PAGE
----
We left Billings for the Little Bighorn Battlefield National Monument. For those that don’t know, this is where Custer and much of his 7th Calvary met their end on June 25 & 26, 1876 at the hand of a combined Lakota-Northern Cheyenne and Arapaho force of 1500 to 2000 warriors. I definitely had mixed feelings when I was there, but as I wrote to my friend Jim Bryant, history seems to be the record of mistakes. In this case not a tactical one on Custer’s part, but one of attitude and understanding. We always seem to be catching up to how we, as humans, should behave.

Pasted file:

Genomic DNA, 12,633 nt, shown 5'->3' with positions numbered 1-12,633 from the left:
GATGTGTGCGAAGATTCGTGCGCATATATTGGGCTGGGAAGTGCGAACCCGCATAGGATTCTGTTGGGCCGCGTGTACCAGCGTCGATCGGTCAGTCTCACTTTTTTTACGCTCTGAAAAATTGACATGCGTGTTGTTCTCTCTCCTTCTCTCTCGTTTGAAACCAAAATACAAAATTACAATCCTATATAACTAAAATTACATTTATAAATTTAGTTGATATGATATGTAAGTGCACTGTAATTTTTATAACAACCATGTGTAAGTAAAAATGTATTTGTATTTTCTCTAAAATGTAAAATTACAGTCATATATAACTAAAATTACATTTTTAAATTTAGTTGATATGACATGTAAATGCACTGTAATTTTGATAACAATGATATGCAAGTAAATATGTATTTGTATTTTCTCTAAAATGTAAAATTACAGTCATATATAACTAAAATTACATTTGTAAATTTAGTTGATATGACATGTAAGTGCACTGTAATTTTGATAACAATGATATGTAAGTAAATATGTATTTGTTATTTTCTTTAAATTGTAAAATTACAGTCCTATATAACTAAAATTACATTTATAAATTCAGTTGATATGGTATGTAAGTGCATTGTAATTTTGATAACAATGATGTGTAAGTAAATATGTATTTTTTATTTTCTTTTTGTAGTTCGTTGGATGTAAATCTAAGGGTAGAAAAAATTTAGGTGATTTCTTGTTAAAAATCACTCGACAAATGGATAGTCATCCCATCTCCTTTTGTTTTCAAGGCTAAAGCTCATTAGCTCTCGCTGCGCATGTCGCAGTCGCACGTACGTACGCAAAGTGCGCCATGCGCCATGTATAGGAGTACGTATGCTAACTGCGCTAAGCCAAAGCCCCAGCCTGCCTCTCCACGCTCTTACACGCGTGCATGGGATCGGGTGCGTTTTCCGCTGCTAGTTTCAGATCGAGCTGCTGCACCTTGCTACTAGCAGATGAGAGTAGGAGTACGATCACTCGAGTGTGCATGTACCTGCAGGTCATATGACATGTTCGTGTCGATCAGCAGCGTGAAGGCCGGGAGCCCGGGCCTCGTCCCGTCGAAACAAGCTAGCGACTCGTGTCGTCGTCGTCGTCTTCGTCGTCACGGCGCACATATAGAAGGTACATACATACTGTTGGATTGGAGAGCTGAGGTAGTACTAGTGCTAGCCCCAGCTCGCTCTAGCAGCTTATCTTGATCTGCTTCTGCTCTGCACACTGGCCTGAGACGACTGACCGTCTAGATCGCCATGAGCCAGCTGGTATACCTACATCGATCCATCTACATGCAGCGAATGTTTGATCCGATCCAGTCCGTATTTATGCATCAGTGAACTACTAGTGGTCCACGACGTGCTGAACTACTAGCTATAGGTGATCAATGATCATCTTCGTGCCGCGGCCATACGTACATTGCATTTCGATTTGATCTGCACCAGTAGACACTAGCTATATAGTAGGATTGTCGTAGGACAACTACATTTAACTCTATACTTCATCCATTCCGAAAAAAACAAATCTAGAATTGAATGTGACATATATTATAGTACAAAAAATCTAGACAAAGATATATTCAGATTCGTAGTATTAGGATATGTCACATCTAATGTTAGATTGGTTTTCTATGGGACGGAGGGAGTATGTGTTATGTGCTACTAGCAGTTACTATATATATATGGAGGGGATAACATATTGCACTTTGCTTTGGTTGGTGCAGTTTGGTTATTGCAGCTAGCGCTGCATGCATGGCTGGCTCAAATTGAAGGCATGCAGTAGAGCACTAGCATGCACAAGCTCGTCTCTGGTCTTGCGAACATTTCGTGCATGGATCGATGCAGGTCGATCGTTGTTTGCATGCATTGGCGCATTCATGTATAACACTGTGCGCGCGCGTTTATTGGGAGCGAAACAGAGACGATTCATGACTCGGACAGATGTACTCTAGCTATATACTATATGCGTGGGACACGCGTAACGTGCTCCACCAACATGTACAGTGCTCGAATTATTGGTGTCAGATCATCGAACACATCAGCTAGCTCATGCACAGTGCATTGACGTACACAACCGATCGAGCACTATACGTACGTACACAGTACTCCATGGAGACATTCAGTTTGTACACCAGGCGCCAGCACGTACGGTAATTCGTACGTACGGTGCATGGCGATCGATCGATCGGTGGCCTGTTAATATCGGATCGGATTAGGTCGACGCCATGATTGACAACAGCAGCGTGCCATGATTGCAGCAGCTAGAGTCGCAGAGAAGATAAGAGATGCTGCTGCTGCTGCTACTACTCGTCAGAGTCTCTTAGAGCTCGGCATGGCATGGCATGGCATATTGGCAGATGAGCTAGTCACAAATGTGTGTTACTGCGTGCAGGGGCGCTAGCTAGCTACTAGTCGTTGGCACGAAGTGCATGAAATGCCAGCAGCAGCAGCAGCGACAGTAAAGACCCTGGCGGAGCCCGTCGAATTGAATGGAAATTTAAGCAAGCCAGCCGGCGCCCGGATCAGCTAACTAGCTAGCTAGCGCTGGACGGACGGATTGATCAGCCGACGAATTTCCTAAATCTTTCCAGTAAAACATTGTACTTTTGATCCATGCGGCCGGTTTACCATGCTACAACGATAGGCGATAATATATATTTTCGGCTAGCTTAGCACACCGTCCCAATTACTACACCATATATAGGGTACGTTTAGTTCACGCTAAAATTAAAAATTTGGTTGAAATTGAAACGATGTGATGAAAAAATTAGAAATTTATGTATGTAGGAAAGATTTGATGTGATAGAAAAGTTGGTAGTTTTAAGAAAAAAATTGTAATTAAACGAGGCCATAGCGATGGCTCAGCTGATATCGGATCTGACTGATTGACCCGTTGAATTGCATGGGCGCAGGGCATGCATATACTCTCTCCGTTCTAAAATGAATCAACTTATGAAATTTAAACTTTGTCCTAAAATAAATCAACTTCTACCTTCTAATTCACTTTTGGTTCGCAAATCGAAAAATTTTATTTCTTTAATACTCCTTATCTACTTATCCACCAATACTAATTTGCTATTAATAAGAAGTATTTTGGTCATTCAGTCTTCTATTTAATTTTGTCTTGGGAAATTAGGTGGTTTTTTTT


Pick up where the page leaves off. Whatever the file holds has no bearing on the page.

The monument is well done. As the result of extensive records and more modern archeological work, there is a pretty good idea of what took place and where the soldiers fell. At each of these locations is a white marker, No names, just that a 7th Calvary soldier died. There are a very few for the fallen Indians, mainly because the bodies were all removed by their own people. Below are photos of the respective markers.
I really can’t describe how I felt but sadness was part of it. Below is a sampling of the scene as we drove along a 5 mile out-and-back road. I wish I had had more time to spend here.